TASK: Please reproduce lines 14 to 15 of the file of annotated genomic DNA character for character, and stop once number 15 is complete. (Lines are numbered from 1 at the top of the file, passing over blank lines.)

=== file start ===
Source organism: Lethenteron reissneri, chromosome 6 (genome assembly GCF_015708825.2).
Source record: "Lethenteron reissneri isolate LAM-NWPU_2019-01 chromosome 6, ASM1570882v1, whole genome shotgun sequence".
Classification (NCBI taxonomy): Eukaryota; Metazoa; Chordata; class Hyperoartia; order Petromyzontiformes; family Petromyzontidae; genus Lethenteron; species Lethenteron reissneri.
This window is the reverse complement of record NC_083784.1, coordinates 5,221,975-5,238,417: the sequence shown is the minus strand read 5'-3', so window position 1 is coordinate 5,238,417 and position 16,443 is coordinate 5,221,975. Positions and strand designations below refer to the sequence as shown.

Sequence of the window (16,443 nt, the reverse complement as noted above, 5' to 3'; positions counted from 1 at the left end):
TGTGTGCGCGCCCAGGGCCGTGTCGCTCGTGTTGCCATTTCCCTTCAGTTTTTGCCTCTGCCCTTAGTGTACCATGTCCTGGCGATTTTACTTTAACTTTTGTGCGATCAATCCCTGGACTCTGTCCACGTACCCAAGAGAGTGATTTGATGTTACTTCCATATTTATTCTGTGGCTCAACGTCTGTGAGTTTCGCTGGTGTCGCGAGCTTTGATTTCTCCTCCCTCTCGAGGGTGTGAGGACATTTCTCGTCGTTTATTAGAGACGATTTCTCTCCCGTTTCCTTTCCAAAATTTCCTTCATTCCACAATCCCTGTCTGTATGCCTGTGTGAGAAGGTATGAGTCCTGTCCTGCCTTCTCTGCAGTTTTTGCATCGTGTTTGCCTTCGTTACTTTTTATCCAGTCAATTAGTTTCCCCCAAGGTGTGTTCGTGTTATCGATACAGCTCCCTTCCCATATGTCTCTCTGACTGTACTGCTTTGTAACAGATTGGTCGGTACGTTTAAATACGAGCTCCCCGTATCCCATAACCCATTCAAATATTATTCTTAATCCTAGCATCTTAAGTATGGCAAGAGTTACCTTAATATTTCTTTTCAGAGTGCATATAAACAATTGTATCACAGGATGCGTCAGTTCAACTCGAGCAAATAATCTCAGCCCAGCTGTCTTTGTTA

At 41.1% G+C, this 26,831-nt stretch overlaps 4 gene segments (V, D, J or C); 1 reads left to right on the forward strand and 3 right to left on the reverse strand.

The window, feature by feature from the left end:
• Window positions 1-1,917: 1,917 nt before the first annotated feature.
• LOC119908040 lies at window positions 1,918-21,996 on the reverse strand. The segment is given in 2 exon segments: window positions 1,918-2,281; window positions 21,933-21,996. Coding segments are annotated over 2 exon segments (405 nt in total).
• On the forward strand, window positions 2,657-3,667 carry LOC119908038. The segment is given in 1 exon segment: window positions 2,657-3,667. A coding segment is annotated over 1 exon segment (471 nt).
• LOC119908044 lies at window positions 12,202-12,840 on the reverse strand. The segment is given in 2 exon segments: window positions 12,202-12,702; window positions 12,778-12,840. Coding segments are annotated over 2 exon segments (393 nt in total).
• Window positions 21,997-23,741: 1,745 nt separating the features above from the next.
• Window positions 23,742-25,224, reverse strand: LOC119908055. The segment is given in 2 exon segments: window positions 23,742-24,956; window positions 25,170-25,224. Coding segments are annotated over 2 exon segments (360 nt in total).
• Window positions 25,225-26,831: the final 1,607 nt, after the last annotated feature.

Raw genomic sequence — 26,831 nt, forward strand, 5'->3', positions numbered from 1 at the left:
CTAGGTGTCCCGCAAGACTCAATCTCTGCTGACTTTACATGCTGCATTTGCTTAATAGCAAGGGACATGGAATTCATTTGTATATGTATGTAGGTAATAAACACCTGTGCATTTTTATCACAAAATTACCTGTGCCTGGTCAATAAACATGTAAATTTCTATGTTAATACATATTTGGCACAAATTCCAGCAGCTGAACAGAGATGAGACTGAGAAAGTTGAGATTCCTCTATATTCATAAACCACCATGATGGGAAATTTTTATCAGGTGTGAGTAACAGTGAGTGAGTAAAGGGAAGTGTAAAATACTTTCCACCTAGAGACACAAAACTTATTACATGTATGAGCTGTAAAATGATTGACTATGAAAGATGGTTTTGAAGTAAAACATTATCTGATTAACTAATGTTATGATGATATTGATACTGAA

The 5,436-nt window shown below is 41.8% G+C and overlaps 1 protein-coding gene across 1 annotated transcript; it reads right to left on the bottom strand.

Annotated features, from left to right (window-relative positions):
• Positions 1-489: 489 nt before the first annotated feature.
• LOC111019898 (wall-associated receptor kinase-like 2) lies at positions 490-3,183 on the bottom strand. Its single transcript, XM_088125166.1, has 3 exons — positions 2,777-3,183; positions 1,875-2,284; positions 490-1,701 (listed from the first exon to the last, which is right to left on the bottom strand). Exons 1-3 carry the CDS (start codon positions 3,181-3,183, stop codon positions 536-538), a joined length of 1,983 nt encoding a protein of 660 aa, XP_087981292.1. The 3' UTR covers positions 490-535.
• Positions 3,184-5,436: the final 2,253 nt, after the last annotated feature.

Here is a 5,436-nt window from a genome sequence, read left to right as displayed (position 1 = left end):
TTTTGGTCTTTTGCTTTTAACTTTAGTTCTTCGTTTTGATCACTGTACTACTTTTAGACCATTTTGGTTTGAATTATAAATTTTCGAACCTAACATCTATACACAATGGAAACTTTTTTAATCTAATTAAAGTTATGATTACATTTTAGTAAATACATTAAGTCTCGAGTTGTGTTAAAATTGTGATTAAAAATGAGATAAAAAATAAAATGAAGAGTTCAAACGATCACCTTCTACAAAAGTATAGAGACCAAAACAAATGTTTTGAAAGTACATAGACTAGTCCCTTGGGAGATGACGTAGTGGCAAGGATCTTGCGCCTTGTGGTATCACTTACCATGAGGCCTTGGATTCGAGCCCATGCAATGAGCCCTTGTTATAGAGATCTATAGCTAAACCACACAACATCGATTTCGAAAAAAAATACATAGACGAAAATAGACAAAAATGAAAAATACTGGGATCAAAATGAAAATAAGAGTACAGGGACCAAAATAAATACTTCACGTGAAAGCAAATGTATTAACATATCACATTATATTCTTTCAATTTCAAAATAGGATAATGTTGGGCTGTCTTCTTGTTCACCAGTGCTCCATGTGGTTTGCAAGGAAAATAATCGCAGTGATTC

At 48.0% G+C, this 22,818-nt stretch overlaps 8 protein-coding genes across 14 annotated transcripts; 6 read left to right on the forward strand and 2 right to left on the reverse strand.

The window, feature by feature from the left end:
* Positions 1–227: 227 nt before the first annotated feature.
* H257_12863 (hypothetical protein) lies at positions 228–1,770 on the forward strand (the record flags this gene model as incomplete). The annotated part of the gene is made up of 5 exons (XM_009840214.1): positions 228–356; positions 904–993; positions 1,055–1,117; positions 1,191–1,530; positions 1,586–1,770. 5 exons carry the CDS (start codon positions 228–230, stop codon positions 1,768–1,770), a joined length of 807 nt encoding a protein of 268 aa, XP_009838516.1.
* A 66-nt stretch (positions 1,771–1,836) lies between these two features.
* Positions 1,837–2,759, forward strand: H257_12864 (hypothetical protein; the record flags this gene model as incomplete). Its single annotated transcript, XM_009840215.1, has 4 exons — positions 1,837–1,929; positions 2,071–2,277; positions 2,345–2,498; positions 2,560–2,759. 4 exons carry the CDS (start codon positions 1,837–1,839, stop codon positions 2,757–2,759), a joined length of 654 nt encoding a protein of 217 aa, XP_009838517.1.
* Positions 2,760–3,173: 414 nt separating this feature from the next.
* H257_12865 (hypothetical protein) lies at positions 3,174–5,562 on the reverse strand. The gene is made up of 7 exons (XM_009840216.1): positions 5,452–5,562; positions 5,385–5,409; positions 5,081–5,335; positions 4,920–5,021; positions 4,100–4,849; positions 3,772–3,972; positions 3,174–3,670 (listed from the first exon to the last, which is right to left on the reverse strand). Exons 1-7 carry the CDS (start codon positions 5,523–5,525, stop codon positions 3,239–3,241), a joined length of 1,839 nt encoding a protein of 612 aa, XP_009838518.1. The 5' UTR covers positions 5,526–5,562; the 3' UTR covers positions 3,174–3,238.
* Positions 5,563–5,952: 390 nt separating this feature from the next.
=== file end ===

• Window positions 23,742-25,224, reverse strand: LOC119908055. The segment is given in 2 exon segments: window positions 23,742-24,956; window positions 25,170-25,224. Coding segments are annotated over 2 exon segments (360 nt in total).
• Window positions 25,225-26,831: the final 1,607 nt, after the last annotated feature.